Below are the first 10 and last 10 pages of uncorrected machine-read text (when available) of this chapter, followed by the top 30 algorithmically extracted key phrases from the chapter as a whole.
Intended to provide our own search engines and external engines with highly rich, chapter-representative searchable text on the opening pages of each chapter. Because it is UNCORRECTED material, please consider the following text as a useful but insufficient proxy for the authoritative book pages.
Do not use for reproduction, copying, pasting, or reading; exclusively for search engines.
OCR for page 37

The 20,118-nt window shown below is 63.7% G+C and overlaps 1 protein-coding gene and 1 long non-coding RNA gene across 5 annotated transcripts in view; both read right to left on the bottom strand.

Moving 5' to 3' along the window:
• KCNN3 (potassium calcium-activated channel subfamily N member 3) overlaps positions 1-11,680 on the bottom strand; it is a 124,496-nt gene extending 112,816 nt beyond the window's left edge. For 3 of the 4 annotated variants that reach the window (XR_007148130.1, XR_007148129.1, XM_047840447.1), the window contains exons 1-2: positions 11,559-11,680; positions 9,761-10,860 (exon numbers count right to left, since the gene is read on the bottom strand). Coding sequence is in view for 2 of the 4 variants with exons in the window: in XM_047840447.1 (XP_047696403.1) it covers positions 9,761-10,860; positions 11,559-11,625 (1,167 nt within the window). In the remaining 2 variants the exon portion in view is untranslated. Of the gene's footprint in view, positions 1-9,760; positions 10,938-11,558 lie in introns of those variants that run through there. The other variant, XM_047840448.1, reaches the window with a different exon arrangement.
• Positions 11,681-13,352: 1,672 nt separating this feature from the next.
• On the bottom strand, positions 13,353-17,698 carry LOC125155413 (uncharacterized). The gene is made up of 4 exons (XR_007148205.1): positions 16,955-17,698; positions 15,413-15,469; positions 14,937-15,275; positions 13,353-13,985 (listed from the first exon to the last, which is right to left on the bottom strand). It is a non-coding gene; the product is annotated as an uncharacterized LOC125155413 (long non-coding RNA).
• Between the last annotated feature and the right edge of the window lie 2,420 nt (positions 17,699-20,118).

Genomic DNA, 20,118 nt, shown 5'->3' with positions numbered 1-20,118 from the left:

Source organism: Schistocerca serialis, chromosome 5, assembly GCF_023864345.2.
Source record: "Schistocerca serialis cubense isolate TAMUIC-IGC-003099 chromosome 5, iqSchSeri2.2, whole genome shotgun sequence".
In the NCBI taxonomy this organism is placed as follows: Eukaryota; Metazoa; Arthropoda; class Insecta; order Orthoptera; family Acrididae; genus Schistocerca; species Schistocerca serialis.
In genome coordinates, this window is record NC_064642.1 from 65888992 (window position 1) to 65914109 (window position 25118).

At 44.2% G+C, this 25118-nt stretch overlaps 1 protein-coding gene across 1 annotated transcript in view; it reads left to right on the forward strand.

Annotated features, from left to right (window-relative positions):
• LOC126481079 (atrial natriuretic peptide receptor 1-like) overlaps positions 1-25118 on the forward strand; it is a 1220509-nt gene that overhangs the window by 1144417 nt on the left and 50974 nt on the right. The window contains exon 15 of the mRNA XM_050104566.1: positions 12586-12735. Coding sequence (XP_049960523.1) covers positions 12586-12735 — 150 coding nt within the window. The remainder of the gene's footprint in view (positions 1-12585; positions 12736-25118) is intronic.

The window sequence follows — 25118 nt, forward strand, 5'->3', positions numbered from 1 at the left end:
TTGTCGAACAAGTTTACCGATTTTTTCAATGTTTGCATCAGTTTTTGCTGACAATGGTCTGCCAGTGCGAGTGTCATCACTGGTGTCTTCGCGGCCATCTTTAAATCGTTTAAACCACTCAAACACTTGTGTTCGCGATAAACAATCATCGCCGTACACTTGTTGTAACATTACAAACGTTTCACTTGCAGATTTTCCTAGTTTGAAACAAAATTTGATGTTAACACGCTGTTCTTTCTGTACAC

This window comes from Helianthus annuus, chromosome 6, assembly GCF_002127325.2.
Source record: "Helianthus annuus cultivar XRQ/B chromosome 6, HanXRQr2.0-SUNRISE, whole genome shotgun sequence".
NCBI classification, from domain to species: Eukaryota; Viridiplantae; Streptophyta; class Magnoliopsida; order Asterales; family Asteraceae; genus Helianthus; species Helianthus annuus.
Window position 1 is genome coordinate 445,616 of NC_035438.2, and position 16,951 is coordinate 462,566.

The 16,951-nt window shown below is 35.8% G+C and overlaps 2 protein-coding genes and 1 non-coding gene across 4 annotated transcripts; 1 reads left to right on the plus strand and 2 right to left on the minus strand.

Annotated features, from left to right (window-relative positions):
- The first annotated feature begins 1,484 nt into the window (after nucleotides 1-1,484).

CHAPTER 4 Security Regulations and Guidance Vessels and facilities may be required to have approved security plans under either inter- national or national law. Guidance and background information for achieving compliance with the national regulations is provided in several different types of publications. This chapter briefly discusses international and national security regulations and federally published guidance for meeting these regulations. The final section of this chapter describes regulations for VTSs and automatic identification systems (AISs), both of which were initiated primarily for safety reasons but have security implications. 4.1 International Vessel and Terminal Security Regulations Security at sea has long been a concern of governments, shipping lines, port authorities, and importers and exporters as a result of piracy and smuggling. However, the 9/11 terrorist attacks stimulated the International Maritime Organization (IMO) within the United Nations to develop more stringent, international security measures, called the International Ship and Port Facility Security (ISPS) code. In December 2002, this code was incorporated into the existing Safety of Life at Sea (SOLAS) convention as amendments to Chapters V and XI. Thus, the ISPS code applies to vessels and facilities of the 163 signatory nations of the SOLAS convention, including the United States, as well as ships that call on ports of contracting nations. It specifi- cally applies to ships engaged in international voyages, including · Passenger ships, · Cargo ships of at least 500 gross tonnage, · Mobile offshore drilling units, and · Port facilities serving ships engaged on international voyages. The ISPS code does not apply to warships, naval auxiliaries, or other ships owned or operated by a SOLAS signatory government and used only on government non-commercial service. The ISPS code establishes an international framework for cooperation between the signatory nations' government agencies, local administrations, and shipping and port industries on ships and port facilities used in international trade. This co-operation is for the detection of security threats, establishment of preventive measures against security incidents, and establishment of rel- evant roles and responsibilities at the national and international level. The ISPS code requires the establishment of security levels and compliance of all ships with the security-level requirements of the government that has jurisdiction over the water the vessel is in. In addition, for each ship and port authority affected, the ISPS code requires the following: 39